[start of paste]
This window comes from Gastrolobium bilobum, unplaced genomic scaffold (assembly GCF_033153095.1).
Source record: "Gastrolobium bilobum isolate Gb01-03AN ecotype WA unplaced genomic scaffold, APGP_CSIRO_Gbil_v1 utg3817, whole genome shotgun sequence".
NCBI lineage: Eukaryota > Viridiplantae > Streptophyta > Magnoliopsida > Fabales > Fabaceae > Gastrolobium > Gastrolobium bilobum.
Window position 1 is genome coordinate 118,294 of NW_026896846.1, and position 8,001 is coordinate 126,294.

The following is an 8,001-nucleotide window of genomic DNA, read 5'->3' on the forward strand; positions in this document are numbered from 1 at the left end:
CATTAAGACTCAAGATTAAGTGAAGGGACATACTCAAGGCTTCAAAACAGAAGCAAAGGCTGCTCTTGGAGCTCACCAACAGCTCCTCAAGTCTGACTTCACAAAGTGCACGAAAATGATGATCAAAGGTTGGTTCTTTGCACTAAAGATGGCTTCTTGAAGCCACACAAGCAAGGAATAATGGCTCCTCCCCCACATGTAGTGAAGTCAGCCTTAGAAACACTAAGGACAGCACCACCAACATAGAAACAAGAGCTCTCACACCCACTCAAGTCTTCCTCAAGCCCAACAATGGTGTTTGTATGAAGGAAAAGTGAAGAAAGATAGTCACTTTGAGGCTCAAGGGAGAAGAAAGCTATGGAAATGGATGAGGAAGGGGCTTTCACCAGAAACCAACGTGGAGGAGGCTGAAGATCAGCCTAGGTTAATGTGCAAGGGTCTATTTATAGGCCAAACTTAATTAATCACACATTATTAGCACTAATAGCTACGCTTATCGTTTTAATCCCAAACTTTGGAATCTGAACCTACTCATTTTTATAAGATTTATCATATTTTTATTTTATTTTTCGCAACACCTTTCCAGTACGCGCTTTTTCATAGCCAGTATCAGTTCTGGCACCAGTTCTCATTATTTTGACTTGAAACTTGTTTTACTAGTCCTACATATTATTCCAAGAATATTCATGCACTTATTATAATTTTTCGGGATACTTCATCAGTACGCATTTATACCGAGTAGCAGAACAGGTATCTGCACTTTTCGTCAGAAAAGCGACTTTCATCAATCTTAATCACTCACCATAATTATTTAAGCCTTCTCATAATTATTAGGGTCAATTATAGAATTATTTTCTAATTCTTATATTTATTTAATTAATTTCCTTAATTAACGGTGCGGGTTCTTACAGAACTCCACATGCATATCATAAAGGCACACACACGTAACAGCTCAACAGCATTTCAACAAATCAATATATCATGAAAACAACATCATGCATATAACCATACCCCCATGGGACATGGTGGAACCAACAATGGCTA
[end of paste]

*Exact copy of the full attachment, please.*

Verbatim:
This window comes from Gastrolobium bilobum, unplaced genomic scaffold (assembly GCF_033153095.1).
Source record: "Gastrolobium bilobum isolate Gb01-03AN ecotype WA unplaced genomic scaffold, APGP_CSIRO_Gbil_v1 utg3817, whole genome shotgun sequence".
NCBI lineage: Eukaryota > Viridiplantae > Streptophyta > Magnoliopsida > Fabales > Fabaceae > Gastrolobium > Gastrolobium bilobum.
Window position 1 is genome coordinate 118,294 of NW_026896846.1, and position 8,001 is coordinate 126,294.

The following is an 8,001-nucleotide window of genomic DNA, read 5'->3' on the forward strand; positions in this document are numbered from 1 at the left end:
CATTAAGACTCAAGATTAAGTGAAGGGACATACTCAAGGCTTCAAAACAGAAGCAAAGGCTGCTCTTGGAGCTCACCAACAGCTCCTCAAGTCTGACTTCACAAAGTGCACGAAAATGATGATCAAAGGTTGGTTCTTTGCACTAAAGATGGCTTCTTGAAGCCACACAAGCAAGGAATAATGGCTCCTCCCCCACATGTAGTGAAGTCAGCCTTAGAAACACTAAGGACAGCACCACCAACATAGAAACAAGAGCTCTCACACCCACTCAAGTCTTCCTCAAGCCCAACAATGGTGTTTGTATGAAGGAAAAGTGAAGAAAGATAGTCACTTTGAGGCTCAAGGGAGAAGAAAGCTATGGAAATGGATGAGGAAGGGGCTTTCACCAGAAACCAACGTGGAGGAGGCTGAAGATCAGCCTAGGTTAATGTGCAAGGGTCTATTTATAGGCCAAACTTAATTAATCACACATTATTAGCACTAATAGCTACGCTTATCGTTTTAATCCCAAACTTTGGAATCTGAACCTACTCATTTTTATAAGATTTATCATATTTTTATTTTATTTTTCGCAACACCTTTCCAGTACGCGCTTTTTCATAGCCAGTATCAGTTCTGGCACCAGTTCTCATTATTTTGACTTGAAACTTGTTTTACTAGTCCTACATATTATTCCAAGAATATTCATGCACTTATTATAATTTTTCGGGATACTTCATCAGTACGCATTTATACCGAGTAGCAGAACAGGTATCTGCACTTTTCGTCAGAAAAGCGACTTTCATCAATCTTAATCACTCACCATAATTATTTAAGCCTTCTCATAATTATTAGGGTCAATTATAGAATTATTTTCTAATTCTTATATTTATTTAATTAATTTCCTTAATTAACGGTGCGGGTTCTTACAGAACTCCACATGCATATCATAAAGGCACACACACGTAACAGCTCAACAGCATTTCAACAAATCAATATATCATGAAAACAACATCATGCATATAACCATACCCCCATGGGACATGGTGGAACCAACAATGGCTA